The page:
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Diarrhea - bit panicked tbh

(25 Posts)
BibiBlocksberg Wed 26-Sep-12 20:35:19

Was fussing Tigger on the sofa about 10 mins ago (he lies on his side and tramples and purrs) when the most almighty stench hit my nostrils.

Thought he'd farted at first but when the smell dispersed and then came back with a vengeance I finally noticed that some runny poo had leaked from his butt shock

Thank god for leather sofa's and easily washable throw!

First time this has happened with either one of my cats and just not sure what to do about it.

Can't take him to the vet til payday on friday and he seems normal other than the leakage - still has his voracious appetite, drinks, plays, goes out, demands fuss, sleeps.

Have done the dehydration test at the scruff of the neck and skin pings back quickly so don't think he's short of liquid yet and have found no other bits of leakage around his favourite sitting/lying spots around the house.

Should I take him off food altogether for 24 hours or feed something really bland (he won't touch cooked plain chicken with a barge pole btw)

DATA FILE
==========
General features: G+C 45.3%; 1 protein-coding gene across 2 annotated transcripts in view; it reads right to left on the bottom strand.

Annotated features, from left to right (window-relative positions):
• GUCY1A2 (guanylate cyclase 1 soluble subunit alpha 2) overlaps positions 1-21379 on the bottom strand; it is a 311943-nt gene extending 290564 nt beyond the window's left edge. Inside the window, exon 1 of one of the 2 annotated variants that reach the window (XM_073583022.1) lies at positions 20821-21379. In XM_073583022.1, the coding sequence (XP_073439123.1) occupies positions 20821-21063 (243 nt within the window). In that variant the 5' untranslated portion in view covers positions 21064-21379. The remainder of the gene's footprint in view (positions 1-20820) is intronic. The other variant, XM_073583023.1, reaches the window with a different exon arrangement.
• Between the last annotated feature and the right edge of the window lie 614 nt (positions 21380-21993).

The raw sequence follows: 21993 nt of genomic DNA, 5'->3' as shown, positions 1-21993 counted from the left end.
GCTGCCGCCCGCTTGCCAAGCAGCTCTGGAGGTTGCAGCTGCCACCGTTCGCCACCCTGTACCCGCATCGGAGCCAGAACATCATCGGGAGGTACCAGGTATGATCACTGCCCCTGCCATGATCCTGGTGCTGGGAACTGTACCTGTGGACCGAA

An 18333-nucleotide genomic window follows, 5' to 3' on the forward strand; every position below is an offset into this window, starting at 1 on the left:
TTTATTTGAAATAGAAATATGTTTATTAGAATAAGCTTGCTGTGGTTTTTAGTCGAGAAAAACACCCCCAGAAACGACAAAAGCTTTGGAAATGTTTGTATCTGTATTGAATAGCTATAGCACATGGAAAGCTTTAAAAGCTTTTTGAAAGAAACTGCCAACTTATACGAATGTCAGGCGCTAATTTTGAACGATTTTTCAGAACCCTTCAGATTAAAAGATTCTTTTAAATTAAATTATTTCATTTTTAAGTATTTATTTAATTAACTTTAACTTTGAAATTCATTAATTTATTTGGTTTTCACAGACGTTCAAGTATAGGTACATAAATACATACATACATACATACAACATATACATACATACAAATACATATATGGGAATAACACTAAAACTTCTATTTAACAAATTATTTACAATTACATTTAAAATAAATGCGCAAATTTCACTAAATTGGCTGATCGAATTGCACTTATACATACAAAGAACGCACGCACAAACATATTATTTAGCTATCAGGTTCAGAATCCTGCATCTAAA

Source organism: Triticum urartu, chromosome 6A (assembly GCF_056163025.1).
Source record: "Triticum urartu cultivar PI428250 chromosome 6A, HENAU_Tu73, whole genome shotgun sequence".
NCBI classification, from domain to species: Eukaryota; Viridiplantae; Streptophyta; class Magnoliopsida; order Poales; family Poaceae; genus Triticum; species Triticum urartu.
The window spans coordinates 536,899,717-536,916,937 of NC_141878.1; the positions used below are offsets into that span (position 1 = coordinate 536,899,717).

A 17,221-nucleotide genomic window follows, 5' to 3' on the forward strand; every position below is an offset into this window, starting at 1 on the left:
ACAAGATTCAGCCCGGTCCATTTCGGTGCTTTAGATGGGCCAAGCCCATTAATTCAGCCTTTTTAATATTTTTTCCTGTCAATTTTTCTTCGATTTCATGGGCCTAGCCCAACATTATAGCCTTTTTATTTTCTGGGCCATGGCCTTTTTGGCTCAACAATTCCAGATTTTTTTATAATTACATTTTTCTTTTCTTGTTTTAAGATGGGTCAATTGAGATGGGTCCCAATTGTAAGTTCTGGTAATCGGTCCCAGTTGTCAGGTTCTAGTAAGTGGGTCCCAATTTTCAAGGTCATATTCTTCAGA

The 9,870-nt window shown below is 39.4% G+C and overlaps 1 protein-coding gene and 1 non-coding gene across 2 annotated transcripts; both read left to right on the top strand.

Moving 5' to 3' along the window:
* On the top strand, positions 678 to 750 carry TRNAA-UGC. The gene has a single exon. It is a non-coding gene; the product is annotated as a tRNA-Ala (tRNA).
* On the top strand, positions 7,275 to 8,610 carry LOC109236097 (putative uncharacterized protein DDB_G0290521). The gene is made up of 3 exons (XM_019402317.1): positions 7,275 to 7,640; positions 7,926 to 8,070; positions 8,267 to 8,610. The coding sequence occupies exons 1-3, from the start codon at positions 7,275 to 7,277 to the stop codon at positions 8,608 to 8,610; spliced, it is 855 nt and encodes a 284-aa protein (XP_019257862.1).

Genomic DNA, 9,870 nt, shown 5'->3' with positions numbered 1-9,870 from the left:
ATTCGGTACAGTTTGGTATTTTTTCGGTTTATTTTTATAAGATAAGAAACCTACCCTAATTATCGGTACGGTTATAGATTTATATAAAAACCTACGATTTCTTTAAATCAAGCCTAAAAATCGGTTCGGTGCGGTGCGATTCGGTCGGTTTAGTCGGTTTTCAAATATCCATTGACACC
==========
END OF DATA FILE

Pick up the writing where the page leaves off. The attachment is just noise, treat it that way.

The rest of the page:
Thanks in advance for any hints!

issey6cats Wed 26-Sep-12 22:30:50

i would keep him off food for 24 hours and then introduce bland food over the next couple of days, would he eat lightly scrambled eggs , try this for first day then add some chicken and plain boiled rice the next day and then maybe sensitive diet cat food from pets at home and see how he goes, hes probably just eaten something outside he shouldnt have if hes still runny by friday then take him to the vets it will probably be a bug of some sort

cozietoesie Thu 27-Sep-12 05:08:08

As issey said, probably ate something he shouldn't have - although I'm a little surprised that he didn't know it was about to happen and head to his tray or outside. Still - we can all be taken really short.

Off food for 24 and then back on to a bland bland diet until normal service is clearly resumed. Plenty of water around the place so that he can drink as usual.

Good luck with him.


cozietoesie Thu 27-Sep-12 05:36:17

PS - he may not touch plain chicken with a barge pole now but wait and see what happens when he's been starved for 24 hours!

You'd best keep him in while you're starving him by the way - just in case he goes raiding for food elsewhere.